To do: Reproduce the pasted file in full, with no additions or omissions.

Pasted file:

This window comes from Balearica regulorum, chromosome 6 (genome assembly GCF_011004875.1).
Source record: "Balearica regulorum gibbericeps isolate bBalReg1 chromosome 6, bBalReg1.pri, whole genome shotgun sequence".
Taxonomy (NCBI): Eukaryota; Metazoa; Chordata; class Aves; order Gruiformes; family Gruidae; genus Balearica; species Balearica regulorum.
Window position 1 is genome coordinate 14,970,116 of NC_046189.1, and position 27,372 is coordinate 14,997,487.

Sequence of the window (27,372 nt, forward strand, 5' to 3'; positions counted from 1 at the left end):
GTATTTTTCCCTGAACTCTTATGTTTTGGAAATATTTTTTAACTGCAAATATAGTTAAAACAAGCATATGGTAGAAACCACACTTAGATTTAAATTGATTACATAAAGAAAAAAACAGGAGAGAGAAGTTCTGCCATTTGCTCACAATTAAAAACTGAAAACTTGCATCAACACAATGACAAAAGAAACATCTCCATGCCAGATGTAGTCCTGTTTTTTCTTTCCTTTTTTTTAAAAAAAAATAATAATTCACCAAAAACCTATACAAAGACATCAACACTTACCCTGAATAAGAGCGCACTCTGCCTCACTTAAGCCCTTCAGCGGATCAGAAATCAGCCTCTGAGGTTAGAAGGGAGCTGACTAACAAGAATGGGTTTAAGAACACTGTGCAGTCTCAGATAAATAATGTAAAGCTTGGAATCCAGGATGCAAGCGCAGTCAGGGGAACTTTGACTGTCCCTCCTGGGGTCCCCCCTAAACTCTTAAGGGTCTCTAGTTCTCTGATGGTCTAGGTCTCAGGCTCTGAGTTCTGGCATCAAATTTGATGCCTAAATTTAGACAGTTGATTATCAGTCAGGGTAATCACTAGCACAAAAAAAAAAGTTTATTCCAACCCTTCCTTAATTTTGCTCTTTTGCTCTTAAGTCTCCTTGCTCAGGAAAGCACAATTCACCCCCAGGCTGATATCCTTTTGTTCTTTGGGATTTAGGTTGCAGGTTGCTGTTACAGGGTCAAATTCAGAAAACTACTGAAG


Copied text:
This window comes from Balearica regulorum, chromosome 6 (genome assembly GCF_011004875.1).
Source record: "Balearica regulorum gibbericeps isolate bBalReg1 chromosome 6, bBalReg1.pri, whole genome shotgun sequence".
Taxonomy (NCBI): Eukaryota; Metazoa; Chordata; class Aves; order Gruiformes; family Gruidae; genus Balearica; species Balearica regulorum.
Window position 1 is genome coordinate 14,970,116 of NC_046189.1, and position 27,372 is coordinate 14,997,487.

Sequence of the window (27,372 nt, forward strand, 5' to 3'; positions counted from 1 at the left end):
GTATTTTTCCCTGAACTCTTATGTTTTGGAAATATTTTTTAACTGCAAATATAGTTAAAACAAGCATATGGTAGAAACCACACTTAGATTTAAATTGATTACATAAAGAAAAAAACAGGAGAGAGAAGTTCTGCCATTTGCTCACAATTAAAAACTGAAAACTTGCATCAACACAATGACAAAAGAAACATCTCCATGCCAGATGTAGTCCTGTTTTTTCTTTCCTTTTTTTTAAAAAAAAATAATAATTCACCAAAAACCTATACAAAGACATCAACACTTACCCTGAATAAGAGCGCACTCTGCCTCACTTAAGCCCTTCAGCGGATCAGAAATCAGCCTCTGAGGTTAGAAGGGAGCTGACTAACAAGAATGGGTTTAAGAACACTGTGCAGTCTCAGATAAATAATGTAAAGCTTGGAATCCAGGATGCAAGCGCAGTCAGGGGAACTTTGACTGTCCCTCCTGGGGTCCCCCCTAAACTCTTAAGGGTCTCTAGTTCTCTGATGGTCTAGGTCTCAGGCTCTGAGTTCTGGCATCAAATTTGATGCCTAAATTTAGACAGTTGATTATCAGTCAGGGTAATCACTAGCACAAAAAAAAAAGTTTATTCCAACCCTTCCTTAATTTTGCTCTTTTGCTCTTAAGTCTCCTTGCTCAGGAAAGCACAATTCACCCCCAGGCTGATATCCTTTTGTTCTTTGGGATTTAGGTTGCAGGTTGCTGTTACAGGGTCAAATTCAGAAAACTACTGAAG